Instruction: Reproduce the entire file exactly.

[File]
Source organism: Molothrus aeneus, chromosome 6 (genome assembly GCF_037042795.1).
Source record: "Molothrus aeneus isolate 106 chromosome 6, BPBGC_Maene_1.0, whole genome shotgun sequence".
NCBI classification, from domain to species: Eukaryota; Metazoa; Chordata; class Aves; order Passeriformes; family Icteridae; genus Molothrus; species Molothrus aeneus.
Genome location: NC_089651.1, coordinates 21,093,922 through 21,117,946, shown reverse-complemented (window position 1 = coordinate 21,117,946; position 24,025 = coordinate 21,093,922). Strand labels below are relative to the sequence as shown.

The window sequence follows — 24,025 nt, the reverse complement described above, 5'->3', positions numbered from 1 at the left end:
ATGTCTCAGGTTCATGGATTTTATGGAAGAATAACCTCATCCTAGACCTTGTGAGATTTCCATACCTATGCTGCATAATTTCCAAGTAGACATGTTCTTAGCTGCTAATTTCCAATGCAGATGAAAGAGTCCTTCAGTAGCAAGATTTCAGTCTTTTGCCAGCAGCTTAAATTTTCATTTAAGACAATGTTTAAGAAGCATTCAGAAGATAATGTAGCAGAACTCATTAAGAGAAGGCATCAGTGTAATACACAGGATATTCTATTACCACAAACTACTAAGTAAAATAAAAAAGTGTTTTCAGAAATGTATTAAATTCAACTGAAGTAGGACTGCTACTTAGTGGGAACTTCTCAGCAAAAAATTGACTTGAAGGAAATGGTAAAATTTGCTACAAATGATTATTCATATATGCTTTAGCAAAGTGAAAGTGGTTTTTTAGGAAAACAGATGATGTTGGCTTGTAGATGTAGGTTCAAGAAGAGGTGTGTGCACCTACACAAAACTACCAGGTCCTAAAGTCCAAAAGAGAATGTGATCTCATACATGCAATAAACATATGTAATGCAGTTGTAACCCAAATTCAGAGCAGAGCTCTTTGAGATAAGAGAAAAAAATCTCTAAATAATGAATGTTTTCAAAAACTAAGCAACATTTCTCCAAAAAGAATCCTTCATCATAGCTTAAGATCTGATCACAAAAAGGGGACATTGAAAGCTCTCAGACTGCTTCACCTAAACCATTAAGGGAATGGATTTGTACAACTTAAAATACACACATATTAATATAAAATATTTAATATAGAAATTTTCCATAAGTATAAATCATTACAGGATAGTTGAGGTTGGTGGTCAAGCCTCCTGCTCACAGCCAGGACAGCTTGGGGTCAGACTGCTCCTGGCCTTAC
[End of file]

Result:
Source organism: Molothrus aeneus, chromosome 6 (genome assembly GCF_037042795.1).
Source record: "Molothrus aeneus isolate 106 chromosome 6, BPBGC_Maene_1.0, whole genome shotgun sequence".
NCBI classification, from domain to species: Eukaryota; Metazoa; Chordata; class Aves; order Passeriformes; family Icteridae; genus Molothrus; species Molothrus aeneus.
Genome location: NC_089651.1, coordinates 21,093,922 through 21,117,946, shown reverse-complemented (window position 1 = coordinate 21,117,946; position 24,025 = coordinate 21,093,922). Strand labels below are relative to the sequence as shown.

The window sequence follows — 24,025 nt, the reverse complement described above, 5'->3', positions numbered from 1 at the left end:
ATGTCTCAGGTTCATGGATTTTATGGAAGAATAACCTCATCCTAGACCTTGTGAGATTTCCATACCTATGCTGCATAATTTCCAAGTAGACATGTTCTTAGCTGCTAATTTCCAATGCAGATGAAAGAGTCCTTCAGTAGCAAGATTTCAGTCTTTTGCCAGCAGCTTAAATTTTCATTTAAGACAATGTTTAAGAAGCATTCAGAAGATAATGTAGCAGAACTCATTAAGAGAAGGCATCAGTGTAATACACAGGATATTCTATTACCACAAACTACTAAGTAAAATAAAAAAGTGTTTTCAGAAATGTATTAAATTCAACTGAAGTAGGACTGCTACTTAGTGGGAACTTCTCAGCAAAAAATTGACTTGAAGGAAATGGTAAAATTTGCTACAAATGATTATTCATATATGCTTTAGCAAAGTGAAAGTGGTTTTTTAGGAAAACAGATGATGTTGGCTTGTAGATGTAGGTTCAAGAAGAGGTGTGTGCACCTACACAAAACTACCAGGTCCTAAAGTCCAAAAGAGAATGTGATCTCATACATGCAATAAACATATGTAATGCAGTTGTAACCCAAATTCAGAGCAGAGCTCTTTGAGATAAGAGAAAAAAATCTCTAAATAATGAATGTTTTCAAAAACTAAGCAACATTTCTCCAAAAAGAATCCTTCATCATAGCTTAAGATCTGATCACAAAAAGGGGACATTGAAAGCTCTCAGACTGCTTCACCTAAACCATTAAGGGAATGGATTTGTACAACTTAAAATACACACATATTAATATAAAATATTTAATATAGAAATTTTCCATAAGTATAAATCATTACAGGATAGTTGAGGTTGGTGGTCAAGCCTCCTGCTCACAGCCAGGACAGCTTGGGGTCAGACTGCTCCTGGCCTTAC